Popular former Braddon MHA Adam Brooks could be poised for a political comeback, saying he won't "rule in or out" putting himself forward as a potential Liberal candidate ahead of the next state election.
First elected to State Parliament in 2010, Mr Brooks proved to be a reliable vote-winner for the Tasmanian Liberals, topping the party's ticket with 16,073 first preference votes at the 2014 election and trailing only Deputy Premier Jeremy Rockliff in 2018 with 10,004 votes.
Mr Brooks, formerly the state's mining minister, resigned from parliament in early 2019, citing health and personal reasons.
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"At the moment, I've still got some things that I'm working through, still got some business things that I'm doing," he said this week. "I'm really enjoying that."
"But also I'm still obviously active within the party. And I've never ruled it in or out [standing for preselection]."
"It's more just I think it'll probably come down to timing and, ultimately, it'll be up to the preselectors of Braddon and also then the people of Braddon if I was preselected."
Mr Brooks, who is the treasurer of the Tasmanian Liberals and sits on the party's state executive, said the decision as to whether or not he would throw his hat in the ring for preselection would "depend on where I'm at".
"Because I know what is required of the wonderful privilege of being an MP and representing Braddon," he said. "It's something I take very seriously."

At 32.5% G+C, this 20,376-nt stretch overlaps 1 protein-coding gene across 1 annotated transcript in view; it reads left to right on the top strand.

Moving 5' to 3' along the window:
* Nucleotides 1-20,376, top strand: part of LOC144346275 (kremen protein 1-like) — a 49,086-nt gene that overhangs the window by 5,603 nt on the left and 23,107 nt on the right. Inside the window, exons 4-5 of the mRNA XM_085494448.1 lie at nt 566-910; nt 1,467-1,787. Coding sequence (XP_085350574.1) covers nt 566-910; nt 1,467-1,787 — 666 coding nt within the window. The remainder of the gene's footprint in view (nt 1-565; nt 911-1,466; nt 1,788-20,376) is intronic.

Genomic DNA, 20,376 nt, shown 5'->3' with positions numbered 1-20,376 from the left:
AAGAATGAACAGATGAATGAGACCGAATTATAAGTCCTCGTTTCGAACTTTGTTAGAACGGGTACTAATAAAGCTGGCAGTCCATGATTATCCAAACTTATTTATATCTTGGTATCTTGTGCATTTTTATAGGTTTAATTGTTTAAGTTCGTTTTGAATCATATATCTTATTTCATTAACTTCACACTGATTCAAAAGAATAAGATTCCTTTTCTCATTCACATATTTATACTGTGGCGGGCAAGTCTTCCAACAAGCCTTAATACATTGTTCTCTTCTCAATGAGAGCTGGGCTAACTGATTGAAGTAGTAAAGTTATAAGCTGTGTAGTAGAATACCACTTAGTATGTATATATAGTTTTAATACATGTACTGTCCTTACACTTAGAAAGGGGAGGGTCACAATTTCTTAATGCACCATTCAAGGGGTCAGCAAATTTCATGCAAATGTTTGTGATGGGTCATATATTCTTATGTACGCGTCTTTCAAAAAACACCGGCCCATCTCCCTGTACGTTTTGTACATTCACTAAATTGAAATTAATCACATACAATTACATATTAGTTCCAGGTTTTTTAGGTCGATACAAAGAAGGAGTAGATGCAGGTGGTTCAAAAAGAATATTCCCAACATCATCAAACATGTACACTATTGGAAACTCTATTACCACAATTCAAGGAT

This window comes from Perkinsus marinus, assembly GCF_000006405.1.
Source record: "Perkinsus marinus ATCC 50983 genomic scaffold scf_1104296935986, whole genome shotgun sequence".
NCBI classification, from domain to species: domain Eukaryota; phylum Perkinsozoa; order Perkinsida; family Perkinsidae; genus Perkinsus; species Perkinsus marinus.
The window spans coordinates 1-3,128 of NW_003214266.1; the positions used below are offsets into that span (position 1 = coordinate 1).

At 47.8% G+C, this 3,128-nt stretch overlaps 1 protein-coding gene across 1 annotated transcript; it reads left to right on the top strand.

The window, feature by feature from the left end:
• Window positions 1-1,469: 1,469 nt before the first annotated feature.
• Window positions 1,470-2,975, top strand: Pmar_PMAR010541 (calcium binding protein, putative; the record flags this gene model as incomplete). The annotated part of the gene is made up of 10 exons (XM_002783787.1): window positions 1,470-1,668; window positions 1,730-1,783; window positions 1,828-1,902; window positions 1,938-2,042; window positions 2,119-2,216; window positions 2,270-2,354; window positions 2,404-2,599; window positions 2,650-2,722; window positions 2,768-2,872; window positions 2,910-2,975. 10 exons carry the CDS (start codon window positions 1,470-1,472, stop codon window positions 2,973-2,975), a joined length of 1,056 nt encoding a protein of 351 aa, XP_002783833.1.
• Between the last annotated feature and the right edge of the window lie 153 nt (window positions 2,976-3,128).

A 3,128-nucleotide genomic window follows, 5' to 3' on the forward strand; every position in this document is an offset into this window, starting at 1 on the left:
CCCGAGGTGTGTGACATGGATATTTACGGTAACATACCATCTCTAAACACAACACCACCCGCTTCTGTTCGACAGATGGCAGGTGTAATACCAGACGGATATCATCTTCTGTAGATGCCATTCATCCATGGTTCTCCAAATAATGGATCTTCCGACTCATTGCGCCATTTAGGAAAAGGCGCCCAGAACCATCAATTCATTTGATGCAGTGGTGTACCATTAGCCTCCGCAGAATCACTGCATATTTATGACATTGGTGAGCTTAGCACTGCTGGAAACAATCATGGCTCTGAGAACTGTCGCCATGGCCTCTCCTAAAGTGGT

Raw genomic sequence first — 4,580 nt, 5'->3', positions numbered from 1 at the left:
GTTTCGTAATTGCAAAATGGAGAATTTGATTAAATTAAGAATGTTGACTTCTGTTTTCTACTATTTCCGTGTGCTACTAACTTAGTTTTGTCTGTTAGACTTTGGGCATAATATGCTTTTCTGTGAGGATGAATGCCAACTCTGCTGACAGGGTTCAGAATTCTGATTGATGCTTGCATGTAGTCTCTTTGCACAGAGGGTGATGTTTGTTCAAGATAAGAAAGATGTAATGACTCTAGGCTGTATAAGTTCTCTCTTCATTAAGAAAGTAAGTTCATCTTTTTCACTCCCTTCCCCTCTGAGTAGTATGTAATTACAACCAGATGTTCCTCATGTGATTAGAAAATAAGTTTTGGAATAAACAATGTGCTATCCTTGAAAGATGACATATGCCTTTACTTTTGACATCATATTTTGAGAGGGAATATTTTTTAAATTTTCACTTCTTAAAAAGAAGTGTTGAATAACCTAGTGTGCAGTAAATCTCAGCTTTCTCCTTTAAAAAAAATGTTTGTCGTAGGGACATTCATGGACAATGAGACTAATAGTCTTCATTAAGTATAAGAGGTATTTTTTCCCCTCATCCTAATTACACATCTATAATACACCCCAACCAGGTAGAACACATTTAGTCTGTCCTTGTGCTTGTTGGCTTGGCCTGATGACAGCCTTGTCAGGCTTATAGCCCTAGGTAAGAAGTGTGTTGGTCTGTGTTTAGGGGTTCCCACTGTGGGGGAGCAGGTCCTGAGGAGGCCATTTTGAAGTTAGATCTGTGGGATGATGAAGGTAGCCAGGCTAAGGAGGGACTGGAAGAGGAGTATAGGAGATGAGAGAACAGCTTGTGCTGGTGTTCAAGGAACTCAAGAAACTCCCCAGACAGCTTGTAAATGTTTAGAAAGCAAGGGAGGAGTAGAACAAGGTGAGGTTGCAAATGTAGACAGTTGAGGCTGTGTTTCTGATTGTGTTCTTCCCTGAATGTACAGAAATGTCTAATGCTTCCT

"If I'm going to do it or if I wanted to try and do it again or wanted to seek it then I know the requirement that it takes. So I obviously would need to look at that closer to the time [of the election]."
Political analyst Kevin Bonham said name recognition was particularly important in Tasmania's Hare-Clark electoral system and that Mr Brooks' high profile would serve the party well in that regard.
The other incumbent Liberal MHAs in Braddon are Human Services Minister Roger Jaensch and first-termer Felix Ellis. Dr Bonham said Mr Ellis would be "facing a very difficult challenge" to secure reelection if both Mr Rockliff and Mr Brooks ran as candidates.
Mr Brooks' departure from politics came after a report from the state's Integrity Commission found he hadn't told then premier Will Hodgman or a crown solicitor undertaking an audit of his business email account that he had deleted emails that "had the potential to cause him political damage".
But the anti-corruption watchdog did not find any evidence to suggest Mr Brooks had misused information or obtained an advantage for his asset management business, Maintenance System Solutions, through his public roles.
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